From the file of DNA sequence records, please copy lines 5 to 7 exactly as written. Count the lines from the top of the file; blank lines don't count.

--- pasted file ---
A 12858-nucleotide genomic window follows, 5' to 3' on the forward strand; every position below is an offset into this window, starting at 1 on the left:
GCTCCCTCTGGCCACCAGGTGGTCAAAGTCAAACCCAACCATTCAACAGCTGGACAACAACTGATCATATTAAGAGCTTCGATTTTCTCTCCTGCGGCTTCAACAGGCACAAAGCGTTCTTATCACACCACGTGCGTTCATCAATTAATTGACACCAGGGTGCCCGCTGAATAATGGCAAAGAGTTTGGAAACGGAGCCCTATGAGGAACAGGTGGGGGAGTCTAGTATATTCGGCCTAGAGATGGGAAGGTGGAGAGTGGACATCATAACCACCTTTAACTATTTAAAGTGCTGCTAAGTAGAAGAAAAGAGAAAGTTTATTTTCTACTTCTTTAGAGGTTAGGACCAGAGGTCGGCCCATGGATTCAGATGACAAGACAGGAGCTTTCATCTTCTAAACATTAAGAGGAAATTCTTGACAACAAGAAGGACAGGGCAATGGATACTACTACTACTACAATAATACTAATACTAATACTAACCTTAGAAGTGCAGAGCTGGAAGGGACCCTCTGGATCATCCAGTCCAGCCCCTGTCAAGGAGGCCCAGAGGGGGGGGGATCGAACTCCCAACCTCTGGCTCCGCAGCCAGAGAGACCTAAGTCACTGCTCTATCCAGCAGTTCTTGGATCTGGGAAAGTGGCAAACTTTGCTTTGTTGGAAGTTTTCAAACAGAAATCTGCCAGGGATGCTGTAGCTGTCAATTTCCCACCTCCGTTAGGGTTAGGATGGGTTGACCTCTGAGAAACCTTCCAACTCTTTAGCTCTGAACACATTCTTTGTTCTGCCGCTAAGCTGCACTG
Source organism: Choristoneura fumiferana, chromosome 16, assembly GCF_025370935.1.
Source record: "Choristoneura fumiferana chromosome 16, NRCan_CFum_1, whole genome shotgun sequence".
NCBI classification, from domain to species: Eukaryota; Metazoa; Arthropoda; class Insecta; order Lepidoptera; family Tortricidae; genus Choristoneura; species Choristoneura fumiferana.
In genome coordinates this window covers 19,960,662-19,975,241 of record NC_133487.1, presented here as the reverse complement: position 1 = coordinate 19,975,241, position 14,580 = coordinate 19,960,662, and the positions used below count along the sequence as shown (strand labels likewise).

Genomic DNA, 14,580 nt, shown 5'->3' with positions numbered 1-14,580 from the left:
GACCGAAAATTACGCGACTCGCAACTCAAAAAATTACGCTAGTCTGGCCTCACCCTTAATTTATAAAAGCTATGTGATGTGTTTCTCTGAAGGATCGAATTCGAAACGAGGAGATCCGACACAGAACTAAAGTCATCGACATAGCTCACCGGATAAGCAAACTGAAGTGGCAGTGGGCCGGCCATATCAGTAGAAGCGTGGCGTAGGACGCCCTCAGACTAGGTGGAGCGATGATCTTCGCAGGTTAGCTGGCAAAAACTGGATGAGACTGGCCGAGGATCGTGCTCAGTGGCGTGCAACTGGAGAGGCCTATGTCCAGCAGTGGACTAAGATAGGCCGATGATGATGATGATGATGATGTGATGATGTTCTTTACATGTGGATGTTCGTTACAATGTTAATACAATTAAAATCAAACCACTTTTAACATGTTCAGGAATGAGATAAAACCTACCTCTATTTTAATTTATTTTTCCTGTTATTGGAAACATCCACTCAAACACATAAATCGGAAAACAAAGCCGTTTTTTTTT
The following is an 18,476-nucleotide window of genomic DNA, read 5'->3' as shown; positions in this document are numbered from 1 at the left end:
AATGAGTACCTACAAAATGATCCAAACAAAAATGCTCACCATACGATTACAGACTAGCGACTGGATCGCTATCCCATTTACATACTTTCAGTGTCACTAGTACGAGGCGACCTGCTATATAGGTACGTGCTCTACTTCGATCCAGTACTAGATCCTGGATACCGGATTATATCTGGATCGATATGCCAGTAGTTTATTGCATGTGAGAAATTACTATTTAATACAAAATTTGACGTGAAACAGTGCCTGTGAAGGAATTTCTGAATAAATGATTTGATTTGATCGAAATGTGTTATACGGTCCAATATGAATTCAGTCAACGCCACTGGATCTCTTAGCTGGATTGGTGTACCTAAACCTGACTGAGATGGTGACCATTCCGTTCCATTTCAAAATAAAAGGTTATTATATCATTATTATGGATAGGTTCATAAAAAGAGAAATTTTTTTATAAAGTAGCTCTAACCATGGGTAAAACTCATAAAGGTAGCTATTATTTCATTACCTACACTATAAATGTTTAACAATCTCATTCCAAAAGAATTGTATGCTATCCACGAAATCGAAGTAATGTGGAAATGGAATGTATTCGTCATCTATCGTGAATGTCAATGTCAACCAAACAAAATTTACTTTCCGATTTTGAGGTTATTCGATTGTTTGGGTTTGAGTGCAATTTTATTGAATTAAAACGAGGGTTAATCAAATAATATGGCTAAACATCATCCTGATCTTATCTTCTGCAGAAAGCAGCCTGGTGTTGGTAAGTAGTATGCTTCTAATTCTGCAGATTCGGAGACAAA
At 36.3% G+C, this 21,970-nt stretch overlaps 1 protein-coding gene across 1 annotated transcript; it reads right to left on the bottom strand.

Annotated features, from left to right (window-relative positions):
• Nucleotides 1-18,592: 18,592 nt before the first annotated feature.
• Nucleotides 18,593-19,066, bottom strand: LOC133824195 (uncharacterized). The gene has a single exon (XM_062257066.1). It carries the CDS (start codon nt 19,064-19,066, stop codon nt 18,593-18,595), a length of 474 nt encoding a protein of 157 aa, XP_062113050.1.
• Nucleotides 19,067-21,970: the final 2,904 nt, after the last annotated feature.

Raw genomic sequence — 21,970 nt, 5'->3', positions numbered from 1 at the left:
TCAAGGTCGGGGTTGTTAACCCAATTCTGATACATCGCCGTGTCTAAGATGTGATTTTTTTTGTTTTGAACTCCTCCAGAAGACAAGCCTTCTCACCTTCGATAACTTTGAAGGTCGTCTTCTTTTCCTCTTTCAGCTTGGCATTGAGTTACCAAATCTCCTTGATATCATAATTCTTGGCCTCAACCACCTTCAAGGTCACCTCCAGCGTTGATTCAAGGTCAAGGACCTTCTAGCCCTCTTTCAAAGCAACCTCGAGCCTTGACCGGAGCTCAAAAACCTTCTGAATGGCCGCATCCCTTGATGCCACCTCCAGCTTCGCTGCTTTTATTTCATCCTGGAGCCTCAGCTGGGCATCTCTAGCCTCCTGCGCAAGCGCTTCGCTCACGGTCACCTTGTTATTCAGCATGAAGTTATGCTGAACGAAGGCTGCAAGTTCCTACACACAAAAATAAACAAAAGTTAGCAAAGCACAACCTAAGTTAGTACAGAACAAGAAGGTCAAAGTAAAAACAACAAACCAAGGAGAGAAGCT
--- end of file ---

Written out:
NCBI classification, from domain to species: Eukaryota; Metazoa; Arthropoda; class Insecta; order Lepidoptera; family Tortricidae; genus Choristoneura; species Choristoneura fumiferana.
In genome coordinates this window covers 19,960,662-19,975,241 of record NC_133487.1, presented here as the reverse complement: position 1 = coordinate 19,975,241, position 14,580 = coordinate 19,960,662, and the positions used below count along the sequence as shown (strand labels likewise).

Genomic DNA, 14,580 nt, shown 5'->3' with positions numbered 1-14,580 from the left: